When we last checked in with USC left tackle Matt Kalil, he had shown up at the NFL scouting combine at a svelte 306 pounds spread out over his 6-foot-7 frame. He discussed plans to "bulk up" to around 310 pounds but made clear he was never going to be one of the hulking 330-pound monsters many of us associate with elite left tackles.
I caught up with Kalil over the weekend as part of his work with the Gatorade Sports Science Institute, where he spent some time setting future conditioning goals and overhauling his nutrition plan. He said he weighed in at 310 or 311 pounds at all four pre-draft visits he made over the past few months, including one with the Minnesota Vikings, and said he might approach 315 pounds by the time the 2012 NFL regular season begins.
But to give you an idea of the type of metabolism Kalil has, nutritionists have designed a daily 6,500-calorie diet to maintain whatever weight he lands on throughout the season. For context, the United States Department of Agriculture recommends 2,000 calories per day for many age groups, but athletes typically need more and Olympic swimmer Michael Phelps has consumed 12,000 during some training activities.
"I probably don't look like I weigh 310 pounds because I'm so tall," Kalil said. "But how much you weigh is overrated sometimes. Obviously you can't be 268 pounds and block a 300-pound defensive end, but I don't think [the difference between 310 and 330] is going to mean as much in my situation. I believe it's more about how you work on your trade and improving as a player, which I'm trying to do every day.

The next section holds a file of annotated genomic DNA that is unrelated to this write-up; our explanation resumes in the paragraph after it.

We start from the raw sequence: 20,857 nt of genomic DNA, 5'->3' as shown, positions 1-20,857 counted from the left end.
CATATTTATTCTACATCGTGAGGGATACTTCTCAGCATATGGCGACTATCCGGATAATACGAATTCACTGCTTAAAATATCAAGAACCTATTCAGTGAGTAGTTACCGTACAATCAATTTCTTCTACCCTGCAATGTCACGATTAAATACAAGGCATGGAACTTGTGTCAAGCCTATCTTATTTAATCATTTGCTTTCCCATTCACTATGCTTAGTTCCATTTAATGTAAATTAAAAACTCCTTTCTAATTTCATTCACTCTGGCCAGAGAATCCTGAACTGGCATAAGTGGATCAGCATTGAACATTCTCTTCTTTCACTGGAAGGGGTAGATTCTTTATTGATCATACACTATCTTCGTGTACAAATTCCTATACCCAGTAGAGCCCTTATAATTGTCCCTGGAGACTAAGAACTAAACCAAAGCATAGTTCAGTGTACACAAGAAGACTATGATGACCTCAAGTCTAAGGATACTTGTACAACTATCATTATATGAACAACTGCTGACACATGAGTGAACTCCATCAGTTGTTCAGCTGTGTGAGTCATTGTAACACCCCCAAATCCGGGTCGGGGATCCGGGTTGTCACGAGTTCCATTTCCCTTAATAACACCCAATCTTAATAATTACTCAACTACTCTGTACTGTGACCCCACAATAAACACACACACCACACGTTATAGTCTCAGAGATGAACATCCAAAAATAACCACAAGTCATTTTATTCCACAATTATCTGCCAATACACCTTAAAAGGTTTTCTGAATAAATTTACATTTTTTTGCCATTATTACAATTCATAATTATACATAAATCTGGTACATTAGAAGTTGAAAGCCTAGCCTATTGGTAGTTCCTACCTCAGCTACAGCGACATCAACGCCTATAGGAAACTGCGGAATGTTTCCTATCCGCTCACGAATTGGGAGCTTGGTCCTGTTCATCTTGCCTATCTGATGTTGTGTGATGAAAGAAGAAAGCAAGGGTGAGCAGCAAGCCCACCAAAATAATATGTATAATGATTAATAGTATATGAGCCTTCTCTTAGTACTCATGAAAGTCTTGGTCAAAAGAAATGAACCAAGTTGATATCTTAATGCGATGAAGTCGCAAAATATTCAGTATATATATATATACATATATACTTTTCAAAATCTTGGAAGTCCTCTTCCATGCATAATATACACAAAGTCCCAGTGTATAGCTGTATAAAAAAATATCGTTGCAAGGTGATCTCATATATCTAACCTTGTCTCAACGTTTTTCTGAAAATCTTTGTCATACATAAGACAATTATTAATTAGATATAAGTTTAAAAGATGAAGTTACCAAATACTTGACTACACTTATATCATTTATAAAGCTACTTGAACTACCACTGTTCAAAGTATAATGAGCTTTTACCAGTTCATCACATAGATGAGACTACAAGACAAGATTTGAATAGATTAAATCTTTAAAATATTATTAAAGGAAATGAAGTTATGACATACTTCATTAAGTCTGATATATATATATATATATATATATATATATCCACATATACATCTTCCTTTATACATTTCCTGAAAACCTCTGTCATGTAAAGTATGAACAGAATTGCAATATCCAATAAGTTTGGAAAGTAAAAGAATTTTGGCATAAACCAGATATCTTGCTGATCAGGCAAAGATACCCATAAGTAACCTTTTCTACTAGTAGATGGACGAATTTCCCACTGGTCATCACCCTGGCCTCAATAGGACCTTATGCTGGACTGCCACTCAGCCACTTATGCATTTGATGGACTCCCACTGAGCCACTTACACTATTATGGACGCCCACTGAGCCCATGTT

"You look at Joe Thomas [of the Cleveland Browns] and he's 311, 312 pounds. Jordan Gross [of the Carolina Panthers] is 303 or 305 pounds. In this line of work, it's about how strong you are and how good your technique is as much as how much you weigh."
Indeed, at 306 pounds during the combine, Kalil put together arguably the most impressive workouts of any offensive lineman. As we noted in February, most of his speed work qualified as the second-best scores at the combine.
Why are we spending so much time discussing Kalil's seemingly thin frame? Because there really isn't much else to pick at him about, a reflection of how universally he's considered the best non-quarterback prospect in the draft. It's also why almost no one has bought assertions from Vikings general manager Rick Spielman that a left tackle might be a lower priority than offensive playmakers or even cornerbacks at the top of the draft.
Based on what I can tell, it would stun the NFL from top to bottom if the Vikings draft someone other than Kalil at No. 3, regardless of the skills of Oklahoma State receiver Justin Blackmon and LSU cornerback Morris Claiborne.
A trade market could materialize for those who want assurance they can draft Texas A&M quarterback Ryan Tannehill, and Kalil could be off the board if they Vikings move down far enough. Otherwise, Kalil and the Vikings appear to be in the final stages of engagement before the big ceremony April 26. Kalil has visited the Cleveland Browns and Buffalo Bills as well, and he is taking what amounts to a forced neutrality on his landing spot.
"Crazier things have happened I guess," he said. "You can never really expect where you're going to go, and it's probably the wrong mindset to be set on a certain team. So I'm open-minded and working on staying in my routine until the draft starts."
Kalil has one more week of routine before leaving for New York City and draft festivities. And that gives us 11 more days of noise before what sure seems inevitable finally happens.